Rewards of the temperamental rose.
WASHINGTONAuIn 1986, the rose became the national flower of the United States. ItAAEsalso the official blossom of Georgia, Iowa, New York, North Dakota and Washington, D.C.Aumaking it most popular choice for a state flower. But this popularity is somewhat curious, as gardeners know roses are fraught with disease and insect problems.
With proper cultural conditions, roses offer beautiful flowers. We have had those conditions so far this spring: Low humidity, cool
temperatures and ample rainfall followed by drying winds to discourage fungus. And roses had great snow cover for winter protection this year. You can build on this optimal setup by following these cultivation practices so that roses remain healthyAuand flowering.
Au Give them the best soil. Roses thrive in a light-textured, friable planting medium. Dig the planting hole to a minimum of two feet deep and wide. Then mix two-thirds native soil to one-third compost or manure in the hole. Remove the rose bush from the pot and set it into the soil mix, being careful not to disturb the small, wiry absorption roots. Place the rose so the roots are in the ground and the base of the trunk is at ground level. Be sure that grafted roses are planted with the graft scar above ground. Protect the plants with mulch in winter.
Au Protect them from animals, which like to eat roses.
Au Water carefully. Roses prefer moist, deep, well-drained soil. Keep water from splashing onto the leaves of the plant to control leaf fungi.
Au Prune roses before growth begins in spring. Cut out old canes with thick stems and all deadwood. Clean pruners with bleach after using them to cut dead or diseased wood, before you use them on healthy canes. Lubricate pruners with light oil to discourage corrosion.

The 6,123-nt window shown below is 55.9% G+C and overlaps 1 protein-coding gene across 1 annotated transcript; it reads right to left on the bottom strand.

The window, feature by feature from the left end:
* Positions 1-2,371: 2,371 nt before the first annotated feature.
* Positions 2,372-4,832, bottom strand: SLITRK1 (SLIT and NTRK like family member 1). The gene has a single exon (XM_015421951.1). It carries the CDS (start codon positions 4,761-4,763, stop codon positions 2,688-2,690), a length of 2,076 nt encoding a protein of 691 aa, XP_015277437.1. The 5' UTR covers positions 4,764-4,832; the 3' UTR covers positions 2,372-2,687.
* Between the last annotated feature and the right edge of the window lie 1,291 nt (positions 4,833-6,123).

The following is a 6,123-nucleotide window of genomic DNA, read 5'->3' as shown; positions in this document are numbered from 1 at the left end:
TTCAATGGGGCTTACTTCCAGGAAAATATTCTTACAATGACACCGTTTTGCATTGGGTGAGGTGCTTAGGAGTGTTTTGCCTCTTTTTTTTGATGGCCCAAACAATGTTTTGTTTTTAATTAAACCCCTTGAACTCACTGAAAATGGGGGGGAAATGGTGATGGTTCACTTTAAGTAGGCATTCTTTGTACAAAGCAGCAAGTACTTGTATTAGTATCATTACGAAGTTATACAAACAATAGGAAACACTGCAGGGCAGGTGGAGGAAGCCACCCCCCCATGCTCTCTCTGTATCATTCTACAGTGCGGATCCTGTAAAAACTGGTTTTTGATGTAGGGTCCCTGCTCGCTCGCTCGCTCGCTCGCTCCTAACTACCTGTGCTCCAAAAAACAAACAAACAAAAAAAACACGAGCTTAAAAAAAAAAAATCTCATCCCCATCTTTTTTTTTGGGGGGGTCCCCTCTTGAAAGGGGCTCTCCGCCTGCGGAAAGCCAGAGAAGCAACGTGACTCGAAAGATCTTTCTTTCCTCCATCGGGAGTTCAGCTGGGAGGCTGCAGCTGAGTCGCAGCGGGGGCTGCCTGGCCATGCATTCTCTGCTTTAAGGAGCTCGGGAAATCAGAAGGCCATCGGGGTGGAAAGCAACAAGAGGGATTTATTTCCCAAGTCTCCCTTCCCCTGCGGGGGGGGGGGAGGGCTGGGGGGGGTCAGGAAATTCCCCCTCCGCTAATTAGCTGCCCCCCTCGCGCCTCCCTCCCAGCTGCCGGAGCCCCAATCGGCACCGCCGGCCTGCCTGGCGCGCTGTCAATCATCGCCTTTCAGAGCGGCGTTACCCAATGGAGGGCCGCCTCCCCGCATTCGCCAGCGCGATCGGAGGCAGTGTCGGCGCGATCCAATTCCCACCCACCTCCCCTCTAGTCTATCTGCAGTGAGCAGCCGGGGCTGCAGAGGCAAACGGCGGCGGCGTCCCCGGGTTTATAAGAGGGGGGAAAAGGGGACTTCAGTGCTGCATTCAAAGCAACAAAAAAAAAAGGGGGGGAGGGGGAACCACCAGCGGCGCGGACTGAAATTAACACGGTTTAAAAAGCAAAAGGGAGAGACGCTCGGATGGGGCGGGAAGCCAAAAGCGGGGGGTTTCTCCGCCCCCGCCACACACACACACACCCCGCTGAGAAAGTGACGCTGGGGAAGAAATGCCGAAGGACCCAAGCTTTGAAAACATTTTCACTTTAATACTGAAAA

Au Add a fresh layer of ornamental mulch only after you have removed the old mulch. One to two inches of decorative mulch is all you need. Too much can impede air and water penetration.
Au Spread an organic rose fertilizer around the base of the plants once a year, in spring. Espoma Rose-tone is one commercial product with a good balance of nutrients. Many rosarians have their own organic recipes; fish, banana peels, dried alfalfa and liquid kelp are a few.
Thousands of rose varieties have been bred over thousands of years. Even the latest hybrids were introduced from about 12 original species. Rose breeders can produce almost any characteristic they desire. The line between categories blurs with each introduction. The greatest difference among them is flower, color, length of bloom and plant size.
Shrub roses are the hardiest and most disease-free, growing 4 to 12 feet high and wide. They grow together to form hedges or ground covers. Lower-growing shrub roses, two to three feet tall, have been developed.
Hybrid tea roses were bred for fragrance and color. They grow 3 to 6 feet high. New flower buds will form on stems when flowers are pruned. Cut stems to the first strong leaf (one with five leaflets). They usually need regular attention to discourage leaf spot, aphids and Japanese beetles. The best fungus protection is good air circulation that will dry the foliage quickly.
Floribunda roses are a derivation of hybrid teas, but the plants are shorter and more compact, and their flowers are in clusters instead of individual blooms.
Grandiflora roses are usually tall, slender plants that can grow 5 to 6 feet tall, blooming on long stems. They have the grandest, largest flowers of all the roses, blooming in summer. If you prune flowering stems to the first healthy leaf before the petals drop, they will provide a second flush of flowers.
Climbing roses grow with long, arching canes. They do not really climb, but grow stems that look best trained on fences, trellises or arbors. The canes must be attached to the structure with string or wire. The roses will bloom two or three times by August, after which they can be pruned back to the main canes forming their framework.
Old-fashioned, or heritage, roses are direct descendants of the original species rosesAusuch as alba, damask, moss and rugosaAuand are recognized by the American Rose Society as those grown before 1867, the year the first hybrid tea was launched. They were introduced from Asia before 1600.
Miniature roses are diminutive forms that have been bred to mimic their full-size counterparts. They require the same care, but take less room.
Photo for The Washington Post
by Sandra Leavitt Lerner.
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